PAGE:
PN Vasanti, Director General of Centre for Media Studies, felt that the media had a very important role in both—the social and democratic life—but it didn’t always live up to its responsibility. She felt not just news media, but even the entertainment wing of the Indian media wasn’t treating children and child rights’ concerns fairly. The entertainment media treated children as consumers, but not as citizens, she explained.

In the past decade, CMS has done two studies: one on children in the news after analysis of 720 hours of “national news,” and the second on reportage in Andhra Pradesh’s news media. In both the cases, they found violent crimes’ reportage and dramatisation, voyeuristic reportage trumped journalism on health, nutrition, education, water sanitation, maternal healthcare etc. She explained this was because children’s issues were not a priority in newsrooms, and that policy and parenting issues relating to children were dealt in lifestyle and magazine sections rather than the “hard news” section.

Vasanti also felt that the social issues including child rights’ were not a priority in Indian newsrooms. Reporters focusing on these issues didn’t progress much in the career, unlike journalists who covered politics or economics. Hence, she felt, addressing the under-reportage/non-reportage of children’s issues was directly connected to the power structure and priorities in various newsrooms. Hence, she would like newsrooms to prioritise social issues as well.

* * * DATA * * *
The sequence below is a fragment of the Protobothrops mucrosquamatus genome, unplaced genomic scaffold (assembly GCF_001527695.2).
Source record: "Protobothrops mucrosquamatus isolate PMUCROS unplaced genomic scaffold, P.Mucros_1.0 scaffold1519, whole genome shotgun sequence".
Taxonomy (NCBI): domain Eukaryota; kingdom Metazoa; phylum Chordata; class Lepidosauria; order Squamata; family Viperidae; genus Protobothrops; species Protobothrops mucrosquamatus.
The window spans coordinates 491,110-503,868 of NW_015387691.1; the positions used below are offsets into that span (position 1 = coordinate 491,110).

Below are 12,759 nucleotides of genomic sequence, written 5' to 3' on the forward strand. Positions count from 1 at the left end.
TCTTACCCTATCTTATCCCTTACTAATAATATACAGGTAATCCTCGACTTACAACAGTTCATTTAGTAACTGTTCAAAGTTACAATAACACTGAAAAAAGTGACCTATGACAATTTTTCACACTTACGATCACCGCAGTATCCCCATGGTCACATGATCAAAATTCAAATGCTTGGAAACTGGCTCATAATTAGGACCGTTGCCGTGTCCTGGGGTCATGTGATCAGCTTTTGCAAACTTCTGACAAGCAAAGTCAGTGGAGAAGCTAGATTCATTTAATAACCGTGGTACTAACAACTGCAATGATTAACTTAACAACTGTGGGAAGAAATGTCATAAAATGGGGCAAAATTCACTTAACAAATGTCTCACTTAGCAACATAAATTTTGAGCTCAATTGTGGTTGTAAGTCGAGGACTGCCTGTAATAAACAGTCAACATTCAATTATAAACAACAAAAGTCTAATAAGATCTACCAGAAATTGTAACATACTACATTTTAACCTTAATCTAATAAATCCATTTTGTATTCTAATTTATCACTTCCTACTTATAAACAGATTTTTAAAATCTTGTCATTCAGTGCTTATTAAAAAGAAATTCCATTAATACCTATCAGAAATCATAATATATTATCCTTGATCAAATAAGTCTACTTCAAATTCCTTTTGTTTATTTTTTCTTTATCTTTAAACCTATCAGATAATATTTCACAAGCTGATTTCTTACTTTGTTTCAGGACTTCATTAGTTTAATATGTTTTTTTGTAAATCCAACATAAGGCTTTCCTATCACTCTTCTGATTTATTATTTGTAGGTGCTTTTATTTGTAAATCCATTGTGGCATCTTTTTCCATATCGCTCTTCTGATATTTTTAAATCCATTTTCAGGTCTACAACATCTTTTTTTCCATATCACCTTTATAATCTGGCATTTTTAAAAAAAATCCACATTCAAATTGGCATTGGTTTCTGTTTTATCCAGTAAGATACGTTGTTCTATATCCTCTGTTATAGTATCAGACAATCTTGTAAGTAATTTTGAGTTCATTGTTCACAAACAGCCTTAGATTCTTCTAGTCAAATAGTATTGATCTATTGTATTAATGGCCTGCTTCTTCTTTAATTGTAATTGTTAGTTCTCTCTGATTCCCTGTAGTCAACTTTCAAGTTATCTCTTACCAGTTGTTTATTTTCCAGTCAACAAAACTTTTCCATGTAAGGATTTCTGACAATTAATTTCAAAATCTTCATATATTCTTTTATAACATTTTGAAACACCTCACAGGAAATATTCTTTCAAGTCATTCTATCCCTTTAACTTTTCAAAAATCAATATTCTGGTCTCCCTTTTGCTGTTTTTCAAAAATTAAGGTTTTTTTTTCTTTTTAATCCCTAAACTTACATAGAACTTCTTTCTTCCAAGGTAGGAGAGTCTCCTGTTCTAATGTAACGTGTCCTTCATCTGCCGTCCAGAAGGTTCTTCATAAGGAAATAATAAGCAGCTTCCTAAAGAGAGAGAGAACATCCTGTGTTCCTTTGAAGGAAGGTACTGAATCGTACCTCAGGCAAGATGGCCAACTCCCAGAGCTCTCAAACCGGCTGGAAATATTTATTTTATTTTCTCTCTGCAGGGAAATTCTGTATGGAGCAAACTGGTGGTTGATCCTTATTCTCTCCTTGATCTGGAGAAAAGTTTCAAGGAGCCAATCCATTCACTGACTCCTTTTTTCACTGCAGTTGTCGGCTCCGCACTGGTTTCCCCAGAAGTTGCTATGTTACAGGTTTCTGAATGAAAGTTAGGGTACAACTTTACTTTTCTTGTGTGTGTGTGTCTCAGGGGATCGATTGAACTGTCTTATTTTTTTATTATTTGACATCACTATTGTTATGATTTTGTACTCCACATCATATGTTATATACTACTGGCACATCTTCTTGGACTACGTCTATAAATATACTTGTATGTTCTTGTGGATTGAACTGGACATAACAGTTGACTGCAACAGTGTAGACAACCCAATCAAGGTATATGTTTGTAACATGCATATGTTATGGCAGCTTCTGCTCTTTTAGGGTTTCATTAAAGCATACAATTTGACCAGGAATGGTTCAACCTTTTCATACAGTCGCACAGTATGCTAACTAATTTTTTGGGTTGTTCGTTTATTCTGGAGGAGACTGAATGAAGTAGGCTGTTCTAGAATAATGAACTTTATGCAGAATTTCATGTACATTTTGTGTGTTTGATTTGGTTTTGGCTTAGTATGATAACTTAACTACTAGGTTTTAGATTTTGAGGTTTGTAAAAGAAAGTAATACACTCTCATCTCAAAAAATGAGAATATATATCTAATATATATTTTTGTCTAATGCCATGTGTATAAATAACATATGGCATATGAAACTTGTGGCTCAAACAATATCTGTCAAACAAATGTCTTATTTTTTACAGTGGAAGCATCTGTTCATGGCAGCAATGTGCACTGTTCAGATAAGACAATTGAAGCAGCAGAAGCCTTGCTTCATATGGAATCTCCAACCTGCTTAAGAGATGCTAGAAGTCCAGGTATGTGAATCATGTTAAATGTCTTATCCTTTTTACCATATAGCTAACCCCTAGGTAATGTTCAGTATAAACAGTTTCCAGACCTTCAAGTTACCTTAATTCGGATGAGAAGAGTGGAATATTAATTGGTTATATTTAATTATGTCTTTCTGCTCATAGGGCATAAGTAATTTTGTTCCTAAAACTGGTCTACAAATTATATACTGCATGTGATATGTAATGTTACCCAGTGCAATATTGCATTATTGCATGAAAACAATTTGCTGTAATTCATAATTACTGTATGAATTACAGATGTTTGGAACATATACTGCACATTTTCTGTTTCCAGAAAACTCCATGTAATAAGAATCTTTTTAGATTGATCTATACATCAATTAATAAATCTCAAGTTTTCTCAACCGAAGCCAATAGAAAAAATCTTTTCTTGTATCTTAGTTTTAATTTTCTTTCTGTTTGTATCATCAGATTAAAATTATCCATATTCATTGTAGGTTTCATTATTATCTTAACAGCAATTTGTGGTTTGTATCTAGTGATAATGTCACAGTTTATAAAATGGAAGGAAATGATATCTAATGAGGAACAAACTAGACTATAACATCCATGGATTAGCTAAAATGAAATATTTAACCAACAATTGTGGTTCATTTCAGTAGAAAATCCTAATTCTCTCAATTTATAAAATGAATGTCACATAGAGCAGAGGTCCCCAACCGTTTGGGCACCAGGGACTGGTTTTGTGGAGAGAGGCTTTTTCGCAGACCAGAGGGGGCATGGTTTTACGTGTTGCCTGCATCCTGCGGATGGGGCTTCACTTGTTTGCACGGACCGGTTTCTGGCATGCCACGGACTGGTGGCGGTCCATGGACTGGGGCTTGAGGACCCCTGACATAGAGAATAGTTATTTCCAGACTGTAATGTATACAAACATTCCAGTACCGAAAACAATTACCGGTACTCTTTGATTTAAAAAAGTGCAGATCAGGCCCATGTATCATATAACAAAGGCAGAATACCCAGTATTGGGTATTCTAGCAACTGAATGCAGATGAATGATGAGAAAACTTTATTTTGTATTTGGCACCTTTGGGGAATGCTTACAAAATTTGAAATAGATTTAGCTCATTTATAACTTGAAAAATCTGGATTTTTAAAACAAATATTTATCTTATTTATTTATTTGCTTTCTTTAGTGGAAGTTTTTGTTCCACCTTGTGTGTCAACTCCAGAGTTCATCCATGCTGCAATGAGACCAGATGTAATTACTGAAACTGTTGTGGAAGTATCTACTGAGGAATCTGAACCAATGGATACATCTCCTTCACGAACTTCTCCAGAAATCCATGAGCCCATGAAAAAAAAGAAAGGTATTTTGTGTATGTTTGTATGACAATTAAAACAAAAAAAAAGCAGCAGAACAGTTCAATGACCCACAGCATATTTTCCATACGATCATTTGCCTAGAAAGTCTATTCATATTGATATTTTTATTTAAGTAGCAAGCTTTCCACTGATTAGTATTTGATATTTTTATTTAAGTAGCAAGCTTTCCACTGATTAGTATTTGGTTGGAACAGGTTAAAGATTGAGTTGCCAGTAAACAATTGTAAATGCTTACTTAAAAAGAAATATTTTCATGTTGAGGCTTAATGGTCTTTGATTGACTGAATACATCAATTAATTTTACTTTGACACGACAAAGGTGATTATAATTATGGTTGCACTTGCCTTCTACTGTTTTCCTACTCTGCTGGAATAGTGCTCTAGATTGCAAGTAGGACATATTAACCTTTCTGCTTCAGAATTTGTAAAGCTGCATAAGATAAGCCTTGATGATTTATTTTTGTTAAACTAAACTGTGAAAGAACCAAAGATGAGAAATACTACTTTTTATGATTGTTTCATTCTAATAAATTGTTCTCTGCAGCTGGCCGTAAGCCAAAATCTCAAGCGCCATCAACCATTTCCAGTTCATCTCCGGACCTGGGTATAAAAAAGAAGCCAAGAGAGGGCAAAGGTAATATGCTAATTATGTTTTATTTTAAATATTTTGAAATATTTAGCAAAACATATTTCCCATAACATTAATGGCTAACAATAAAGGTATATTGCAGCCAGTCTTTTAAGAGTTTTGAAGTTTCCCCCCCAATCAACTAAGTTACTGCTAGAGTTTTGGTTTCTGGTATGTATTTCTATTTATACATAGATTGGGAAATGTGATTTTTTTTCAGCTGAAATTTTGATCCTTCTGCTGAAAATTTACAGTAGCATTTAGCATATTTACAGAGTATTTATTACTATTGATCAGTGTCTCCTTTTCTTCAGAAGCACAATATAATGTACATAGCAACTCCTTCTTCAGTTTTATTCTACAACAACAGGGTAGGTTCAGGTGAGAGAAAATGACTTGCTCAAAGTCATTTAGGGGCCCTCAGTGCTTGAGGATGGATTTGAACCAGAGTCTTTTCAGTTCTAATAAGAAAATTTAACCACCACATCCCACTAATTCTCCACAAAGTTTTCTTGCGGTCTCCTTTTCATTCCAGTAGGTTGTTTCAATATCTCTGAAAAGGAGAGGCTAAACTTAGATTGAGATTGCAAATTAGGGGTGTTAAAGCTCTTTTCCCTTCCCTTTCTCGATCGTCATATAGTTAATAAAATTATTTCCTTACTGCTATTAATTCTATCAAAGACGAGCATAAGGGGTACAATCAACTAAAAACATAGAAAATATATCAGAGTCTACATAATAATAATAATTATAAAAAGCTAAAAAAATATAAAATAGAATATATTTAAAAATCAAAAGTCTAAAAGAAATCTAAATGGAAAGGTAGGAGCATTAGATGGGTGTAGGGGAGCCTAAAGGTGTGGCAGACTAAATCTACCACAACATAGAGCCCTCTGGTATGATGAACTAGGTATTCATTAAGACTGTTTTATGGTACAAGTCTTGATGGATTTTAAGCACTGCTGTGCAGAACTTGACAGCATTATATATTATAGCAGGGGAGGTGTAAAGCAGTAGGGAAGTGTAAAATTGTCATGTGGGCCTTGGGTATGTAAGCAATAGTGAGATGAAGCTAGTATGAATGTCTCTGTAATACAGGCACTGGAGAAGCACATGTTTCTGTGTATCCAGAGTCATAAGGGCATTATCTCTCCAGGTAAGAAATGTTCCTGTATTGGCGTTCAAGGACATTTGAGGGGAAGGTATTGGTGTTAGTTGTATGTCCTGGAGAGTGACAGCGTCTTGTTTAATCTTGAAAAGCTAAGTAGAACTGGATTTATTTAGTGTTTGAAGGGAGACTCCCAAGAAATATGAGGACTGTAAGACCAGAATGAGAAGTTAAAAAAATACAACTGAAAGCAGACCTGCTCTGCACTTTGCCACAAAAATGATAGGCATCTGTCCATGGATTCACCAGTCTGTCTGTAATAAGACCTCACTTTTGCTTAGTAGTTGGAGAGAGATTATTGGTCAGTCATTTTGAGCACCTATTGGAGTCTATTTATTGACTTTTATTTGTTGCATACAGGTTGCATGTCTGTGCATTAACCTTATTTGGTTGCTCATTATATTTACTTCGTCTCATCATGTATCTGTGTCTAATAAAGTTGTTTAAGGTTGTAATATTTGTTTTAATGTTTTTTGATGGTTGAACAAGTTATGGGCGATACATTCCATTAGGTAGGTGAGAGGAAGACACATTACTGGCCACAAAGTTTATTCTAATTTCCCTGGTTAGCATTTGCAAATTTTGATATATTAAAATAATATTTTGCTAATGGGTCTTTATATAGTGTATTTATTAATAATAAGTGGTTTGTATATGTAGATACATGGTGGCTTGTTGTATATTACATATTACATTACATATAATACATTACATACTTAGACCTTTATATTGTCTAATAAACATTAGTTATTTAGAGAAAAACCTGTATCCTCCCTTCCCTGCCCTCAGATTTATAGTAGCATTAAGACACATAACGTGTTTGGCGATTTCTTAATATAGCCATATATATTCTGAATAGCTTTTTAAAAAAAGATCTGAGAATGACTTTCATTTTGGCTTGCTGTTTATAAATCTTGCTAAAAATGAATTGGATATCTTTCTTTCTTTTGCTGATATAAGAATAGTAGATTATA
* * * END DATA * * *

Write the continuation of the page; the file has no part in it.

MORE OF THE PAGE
She also shared her disappointment that after their Andhra Pradesh study and journalism awards that they constituted, the child rights’ reportage went up in many news publications, but it was few and far between. It appeared that the reporting was focused on nominating and submitting that single nomination in an effort to win awards.

She has shunned TV completely but has a lot of faith in various digital platforms, as well as the revival of long-form journalism. The Wire is her current favourite when it comes to social issues, nuanced reportage and everything related to development.

She would like to see more of regular deprivations of children and their families reported, rather than just the dramatic recreations of violent crimes against children. On her wish list are stories on hunger, malnutrition, and the Gorakhpur tragedy before it became a point of national discourse.

She would also like to see journalists reporting on social and development issues progressing in their careers in their respective news establishments. Only then would the abysmal reportage on children be addressed.

Acknowledgements: The author would like to acknowledge The India Nutrition Initiative for their support for the research through the series. The author would also like to acknowledge President of Africa Health Journalists’ Forum -Declan Okpalaeke and Tata Trusts’ Dr Rajan Sankar and Binali Suhandani for their support and guidance.

The author can be reached at biraj_swain@hotmail.com